Weight Loss Tip Booklet - 151 Simple Ideas

 
 
I hadn’t seen him in years even though we live in the same town. You know how it is, I’m busy, so is he. Time got away from us. It’s not like we had a disagreement, or we didn’t want to see each other; it’s just that, well, life kicked in…

I answered the phone, “Hey Scott,” says he, “I just realized that we haven’t gotten together in a long time and we’ve got so much to catch up on. I thought we could schedule a time.”

“Sounds great,” I replied, “I can do lunch next Thursday. If that doesn’t work, we could get coffee in the afternoon, or, on Wednesday, we could meet early and grab a bagel. Where would you like to go?”

He responded, “You know the park with the duck pond?”

“Yes, the one with all the trails?”

“Yeah, that one. What about Thursday at noon?”

“Sure, that works for me. But I’m not familiar with any restaurants there.”

“There aren’t any. I’ve been trying to get in shape, and I know you’re always watching your weight, so I thought we could walk and talk. It would be nice to catch up outside.”

And so we did. But, can I be honest? It felt really weird; kind of like wearing someone else’s clothes. It seems normal enough at first glance, but you just can’t get comfortable.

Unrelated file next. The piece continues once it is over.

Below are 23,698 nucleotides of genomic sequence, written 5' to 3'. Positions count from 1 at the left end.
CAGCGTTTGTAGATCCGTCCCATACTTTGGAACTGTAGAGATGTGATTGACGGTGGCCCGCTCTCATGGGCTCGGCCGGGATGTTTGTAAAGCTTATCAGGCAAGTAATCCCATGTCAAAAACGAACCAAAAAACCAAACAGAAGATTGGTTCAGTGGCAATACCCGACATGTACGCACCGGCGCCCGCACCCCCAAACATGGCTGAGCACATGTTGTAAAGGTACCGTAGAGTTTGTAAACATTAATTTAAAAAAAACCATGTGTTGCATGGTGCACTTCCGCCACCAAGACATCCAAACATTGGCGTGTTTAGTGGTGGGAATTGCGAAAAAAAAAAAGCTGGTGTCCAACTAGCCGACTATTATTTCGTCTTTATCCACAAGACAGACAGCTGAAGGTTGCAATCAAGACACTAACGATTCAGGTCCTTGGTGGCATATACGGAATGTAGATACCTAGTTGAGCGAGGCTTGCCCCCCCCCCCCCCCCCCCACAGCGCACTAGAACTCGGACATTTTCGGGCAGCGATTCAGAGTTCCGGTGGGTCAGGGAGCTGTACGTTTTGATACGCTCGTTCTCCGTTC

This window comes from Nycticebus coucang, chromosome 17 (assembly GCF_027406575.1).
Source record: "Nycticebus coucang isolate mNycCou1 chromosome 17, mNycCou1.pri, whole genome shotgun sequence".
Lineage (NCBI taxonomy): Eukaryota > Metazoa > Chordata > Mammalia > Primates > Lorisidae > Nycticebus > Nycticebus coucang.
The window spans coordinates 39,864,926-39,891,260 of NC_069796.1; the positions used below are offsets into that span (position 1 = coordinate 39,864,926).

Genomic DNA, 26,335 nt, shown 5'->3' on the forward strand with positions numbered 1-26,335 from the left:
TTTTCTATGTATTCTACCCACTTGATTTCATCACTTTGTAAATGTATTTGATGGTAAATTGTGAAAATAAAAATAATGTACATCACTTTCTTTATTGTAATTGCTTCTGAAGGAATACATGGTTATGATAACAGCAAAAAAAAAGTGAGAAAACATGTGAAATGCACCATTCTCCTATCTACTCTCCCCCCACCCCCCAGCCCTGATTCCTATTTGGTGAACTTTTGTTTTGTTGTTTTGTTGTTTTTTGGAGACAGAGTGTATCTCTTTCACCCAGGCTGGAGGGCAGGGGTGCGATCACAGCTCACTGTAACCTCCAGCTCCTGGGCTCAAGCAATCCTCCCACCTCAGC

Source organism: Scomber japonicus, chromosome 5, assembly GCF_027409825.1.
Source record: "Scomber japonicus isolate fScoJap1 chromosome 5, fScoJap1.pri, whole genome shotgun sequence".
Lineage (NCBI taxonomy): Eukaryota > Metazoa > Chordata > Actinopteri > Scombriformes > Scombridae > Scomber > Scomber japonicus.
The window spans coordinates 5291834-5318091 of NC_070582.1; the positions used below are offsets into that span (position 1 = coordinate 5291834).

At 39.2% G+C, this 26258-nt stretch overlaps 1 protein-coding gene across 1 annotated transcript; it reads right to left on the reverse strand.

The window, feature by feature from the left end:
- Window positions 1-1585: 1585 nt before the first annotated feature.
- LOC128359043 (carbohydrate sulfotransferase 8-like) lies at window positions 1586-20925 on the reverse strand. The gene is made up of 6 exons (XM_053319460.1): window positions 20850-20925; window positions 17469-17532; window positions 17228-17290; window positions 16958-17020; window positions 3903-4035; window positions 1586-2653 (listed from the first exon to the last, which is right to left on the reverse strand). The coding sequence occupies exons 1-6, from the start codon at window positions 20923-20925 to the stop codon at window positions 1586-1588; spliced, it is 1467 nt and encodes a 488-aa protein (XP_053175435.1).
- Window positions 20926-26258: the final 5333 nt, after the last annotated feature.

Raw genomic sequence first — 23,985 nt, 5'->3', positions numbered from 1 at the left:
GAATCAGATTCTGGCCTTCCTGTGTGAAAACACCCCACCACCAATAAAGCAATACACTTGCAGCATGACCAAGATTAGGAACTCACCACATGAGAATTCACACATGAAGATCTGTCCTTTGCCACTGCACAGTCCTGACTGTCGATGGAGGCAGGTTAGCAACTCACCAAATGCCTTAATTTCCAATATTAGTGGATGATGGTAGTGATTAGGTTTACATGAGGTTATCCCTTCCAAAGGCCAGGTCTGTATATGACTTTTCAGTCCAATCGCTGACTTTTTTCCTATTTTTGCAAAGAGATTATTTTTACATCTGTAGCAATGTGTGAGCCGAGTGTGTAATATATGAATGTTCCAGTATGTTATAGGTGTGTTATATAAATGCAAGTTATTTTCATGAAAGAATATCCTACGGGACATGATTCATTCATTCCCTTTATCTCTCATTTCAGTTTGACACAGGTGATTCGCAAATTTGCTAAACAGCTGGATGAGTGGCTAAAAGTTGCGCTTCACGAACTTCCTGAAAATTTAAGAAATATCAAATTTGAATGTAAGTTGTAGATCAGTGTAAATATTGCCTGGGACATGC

I mean, think about it, what’s one of the first questions we ask when we decide to meet up with someone: Lunch or coffee? If you really wanted to crash our economy, ban meetings in restaurants or coffee houses.

I’m sure it goes back to primitive times. It’s conceivable (at least to me) that early Australopithecines at day’s end gathered around a half-devoured gazelle and discussed their events on the plains. After all, a leisurely grunting session with some close hominoids after a long period gathering, scavenging, and escaping from carnivores would be welcome.

Although the evolutionary train has pulled out, our habits have not. We celebrate with food. We do business over dinner. Relationships begin — and end — at restaurants. Even our last tribute, the wake, is deeply intertwined with eating.

There’s nothing wrong with these; don’t get me wrong. But one has to admit, that for most of us, it’s hard to picture doing anything else with each other. If we’re looking to adjust our collective waistlines and get in shape, maybe we need to examine some options. After all, there are book clubs, quilting circles, or even video games.